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same headphone..same sound?

post #1 of 14
Thread Starter 
for those that have been fortunate to go to meets...do you find that the same brand headphone sounds the same as yours per say? ie all 650s come from the factory sounding the same..all grado rs-1 sound the same...or have you found variations between the same cans? are some manufacturers more closely matched than others?
post #2 of 14
I have no experience in that but I would assume that there are some manufacturing differences.
post #3 of 14
Often significant variations exist between drivers within any given batch. Manufacturers have tolerences of difference from the ideal in order to operate within fiscal limitations; that is, they can't throw everything not precisely to spec away, because they'd be throwing away the vast majority of their products. As such, they employ driver matching, a process which seeks to align the sound reproduction capabilities of a given driver in the batch with another (whether from that batch or not).

For lower end headphones, they usually only match at one or two points (often 1000hz, to align the upper midrange, both areas which the human ear can detect); for medium level cans, this is done at a few different points (usually 1000 and multiples thereof), and for the flagships and other expensive cans you can expect relatively close full range matching. Grado promises 1dB to 0.05dB deviation, Sennheiser promises 3dB on the HD580 and 1dB on the HD600 and HD650.

In short, manufacturers' tolerances adequately explain difference between headphones of the same brand and model.
post #4 of 14
Quote:
Originally Posted by NotJeffBuckley
Often significant variations exist between drivers within any given batch. Manufacturers have tolerences of difference from the ideal in order to operate within fiscal limitations; that is, they can't throw everything not precisely to spec away, because they'd be throwing away the vast majority of their products. As such, they employ driver matching, a process which seeks to align the sound reproduction capabilities of a given driver in the batch with another (whether from that batch or not).

For lower end headphones, they usually only match at one or two points (often 1000hz, to align the upper midrange, both areas which the human ear can detect); for medium level cans, this is done at a few different points (usually 1000 and multiples thereof), and for the flagships and other expensive cans you can expect relatively close full range matching. Grado promises 1dB to 0.05dB deviation, Sennheiser promises 3dB on the HD580 and 1dB on the HD600 and HD650.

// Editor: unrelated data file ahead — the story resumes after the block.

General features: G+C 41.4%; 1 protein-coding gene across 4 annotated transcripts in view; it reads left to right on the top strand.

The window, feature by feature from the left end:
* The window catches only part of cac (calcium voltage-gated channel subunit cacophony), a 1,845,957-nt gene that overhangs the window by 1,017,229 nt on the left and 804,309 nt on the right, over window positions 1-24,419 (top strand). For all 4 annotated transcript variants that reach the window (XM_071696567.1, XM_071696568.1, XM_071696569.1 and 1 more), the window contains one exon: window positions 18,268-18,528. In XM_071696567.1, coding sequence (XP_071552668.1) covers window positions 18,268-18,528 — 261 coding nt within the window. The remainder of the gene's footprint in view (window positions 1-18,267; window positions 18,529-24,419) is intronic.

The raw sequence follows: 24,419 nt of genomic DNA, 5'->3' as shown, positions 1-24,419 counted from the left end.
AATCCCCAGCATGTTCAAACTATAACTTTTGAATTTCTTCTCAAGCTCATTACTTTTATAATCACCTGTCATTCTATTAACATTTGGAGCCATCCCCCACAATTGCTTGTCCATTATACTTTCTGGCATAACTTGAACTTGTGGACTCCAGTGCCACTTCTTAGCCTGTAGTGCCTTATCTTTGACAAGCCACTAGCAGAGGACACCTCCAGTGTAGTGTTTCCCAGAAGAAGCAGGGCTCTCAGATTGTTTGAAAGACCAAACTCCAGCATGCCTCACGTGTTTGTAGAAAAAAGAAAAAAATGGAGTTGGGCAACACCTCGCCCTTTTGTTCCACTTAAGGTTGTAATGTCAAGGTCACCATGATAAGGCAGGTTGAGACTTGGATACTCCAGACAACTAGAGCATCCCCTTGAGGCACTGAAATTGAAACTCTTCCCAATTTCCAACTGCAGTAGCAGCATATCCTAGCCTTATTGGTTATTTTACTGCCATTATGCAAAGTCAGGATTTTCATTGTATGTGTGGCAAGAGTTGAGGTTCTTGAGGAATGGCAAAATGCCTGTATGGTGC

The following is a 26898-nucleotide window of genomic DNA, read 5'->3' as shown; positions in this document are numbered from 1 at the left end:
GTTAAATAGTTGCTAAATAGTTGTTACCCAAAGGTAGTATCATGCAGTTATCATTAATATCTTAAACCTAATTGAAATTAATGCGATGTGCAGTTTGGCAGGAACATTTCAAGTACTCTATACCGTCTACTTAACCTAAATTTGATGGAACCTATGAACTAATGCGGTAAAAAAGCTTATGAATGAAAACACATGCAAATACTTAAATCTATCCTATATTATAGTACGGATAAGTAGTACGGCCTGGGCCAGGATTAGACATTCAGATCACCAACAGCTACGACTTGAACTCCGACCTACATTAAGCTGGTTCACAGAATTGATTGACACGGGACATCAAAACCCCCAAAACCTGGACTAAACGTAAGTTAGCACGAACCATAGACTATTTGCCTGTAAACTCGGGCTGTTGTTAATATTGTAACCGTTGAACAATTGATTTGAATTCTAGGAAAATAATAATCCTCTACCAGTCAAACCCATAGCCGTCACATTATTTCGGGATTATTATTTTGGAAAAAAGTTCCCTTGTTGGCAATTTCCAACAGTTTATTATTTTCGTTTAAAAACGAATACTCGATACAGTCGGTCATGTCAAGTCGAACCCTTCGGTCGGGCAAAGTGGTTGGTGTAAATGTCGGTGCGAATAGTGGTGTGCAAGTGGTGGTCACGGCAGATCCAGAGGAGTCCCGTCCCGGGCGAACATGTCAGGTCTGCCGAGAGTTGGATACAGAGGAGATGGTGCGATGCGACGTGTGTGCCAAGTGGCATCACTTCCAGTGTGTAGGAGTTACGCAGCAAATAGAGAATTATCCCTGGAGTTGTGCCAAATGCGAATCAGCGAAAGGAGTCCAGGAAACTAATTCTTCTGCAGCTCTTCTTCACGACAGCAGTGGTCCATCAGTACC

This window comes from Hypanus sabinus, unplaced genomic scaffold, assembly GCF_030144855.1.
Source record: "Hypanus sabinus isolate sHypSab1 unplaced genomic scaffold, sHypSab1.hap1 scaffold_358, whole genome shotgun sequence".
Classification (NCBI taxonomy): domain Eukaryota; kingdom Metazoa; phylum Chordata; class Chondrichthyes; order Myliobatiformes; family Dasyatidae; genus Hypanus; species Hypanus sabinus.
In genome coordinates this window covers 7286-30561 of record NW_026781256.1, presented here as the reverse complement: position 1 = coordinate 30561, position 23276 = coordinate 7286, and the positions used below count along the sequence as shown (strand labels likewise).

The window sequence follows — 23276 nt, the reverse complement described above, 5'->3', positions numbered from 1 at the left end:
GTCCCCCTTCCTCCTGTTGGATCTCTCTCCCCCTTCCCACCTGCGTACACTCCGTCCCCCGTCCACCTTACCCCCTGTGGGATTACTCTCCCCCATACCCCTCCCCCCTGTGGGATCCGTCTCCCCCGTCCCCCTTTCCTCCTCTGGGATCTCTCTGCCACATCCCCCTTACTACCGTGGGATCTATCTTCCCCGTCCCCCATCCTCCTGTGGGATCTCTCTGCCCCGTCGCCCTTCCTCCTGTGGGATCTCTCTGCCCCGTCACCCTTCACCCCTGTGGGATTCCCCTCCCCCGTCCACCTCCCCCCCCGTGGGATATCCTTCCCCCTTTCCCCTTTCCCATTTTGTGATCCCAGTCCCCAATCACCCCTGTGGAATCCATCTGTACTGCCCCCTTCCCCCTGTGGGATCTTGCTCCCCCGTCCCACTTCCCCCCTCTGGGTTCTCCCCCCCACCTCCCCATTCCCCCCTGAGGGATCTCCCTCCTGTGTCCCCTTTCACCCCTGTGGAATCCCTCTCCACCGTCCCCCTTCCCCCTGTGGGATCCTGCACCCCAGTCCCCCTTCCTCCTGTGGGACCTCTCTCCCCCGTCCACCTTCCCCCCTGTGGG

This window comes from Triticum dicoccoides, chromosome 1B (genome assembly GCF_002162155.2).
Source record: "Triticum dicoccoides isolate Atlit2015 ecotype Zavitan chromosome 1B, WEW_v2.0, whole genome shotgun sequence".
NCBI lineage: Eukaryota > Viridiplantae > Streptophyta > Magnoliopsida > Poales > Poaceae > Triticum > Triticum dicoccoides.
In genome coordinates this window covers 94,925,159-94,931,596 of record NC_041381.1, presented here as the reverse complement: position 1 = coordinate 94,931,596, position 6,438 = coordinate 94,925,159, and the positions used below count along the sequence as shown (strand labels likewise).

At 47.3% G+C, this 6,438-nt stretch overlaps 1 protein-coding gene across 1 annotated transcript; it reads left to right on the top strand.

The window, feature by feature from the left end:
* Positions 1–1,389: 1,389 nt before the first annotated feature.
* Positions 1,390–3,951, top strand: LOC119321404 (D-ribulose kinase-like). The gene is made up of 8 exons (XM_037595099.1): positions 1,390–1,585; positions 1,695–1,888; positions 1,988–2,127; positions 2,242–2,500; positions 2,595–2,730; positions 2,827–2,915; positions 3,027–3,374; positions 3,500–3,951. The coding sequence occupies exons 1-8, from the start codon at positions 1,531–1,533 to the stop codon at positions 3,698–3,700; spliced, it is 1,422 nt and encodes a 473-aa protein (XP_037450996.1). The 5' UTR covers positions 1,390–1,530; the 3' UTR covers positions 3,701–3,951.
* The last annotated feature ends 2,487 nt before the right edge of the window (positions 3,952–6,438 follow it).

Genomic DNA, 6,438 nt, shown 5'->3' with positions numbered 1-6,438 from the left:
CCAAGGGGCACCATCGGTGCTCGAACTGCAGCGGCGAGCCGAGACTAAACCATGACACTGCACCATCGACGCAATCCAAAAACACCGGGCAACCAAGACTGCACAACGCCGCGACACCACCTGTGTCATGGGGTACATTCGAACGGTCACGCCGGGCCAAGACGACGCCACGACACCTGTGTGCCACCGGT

In short, manufacturers' tolerances adequately explain difference between headphones of the same brand and model.
Boy that pretty much ends this thread . I mean what else is there to say...BUMP
post #5 of 14
Meets are far from adequate venue for critical listening sessions... unless the ambient noise is unusually silent. So... no I have not been able to detect a difference at a meet.

Garrett
post #6 of 14
Quote:
Originally Posted by Anarchy965
Boy that pretty much ends this thread . I mean what else is there to say...BUMP
You can call me the Answerater

This has always been a topic of interest for me, given the typical credence burn-in recieves when people listen to two headphones of the same model that sound slightly different (one new, and one old) - they usually say to themselves, after having been exposed to talk of the phenomenon of burn-in, that the sonic differences are an obvious result of burn-in and it's proof that it occurs. However, that's not the case at all, for the simple reasons I've stated above. It's something to keep in mind as well when deciding what to buy, as more closely matched drivers are inevitably going to sound more pleasing to the ear!

The SR-225 uses the same driver as the SR-125, but employs 0.05dB closer driver matching and has better airflow in the chamber.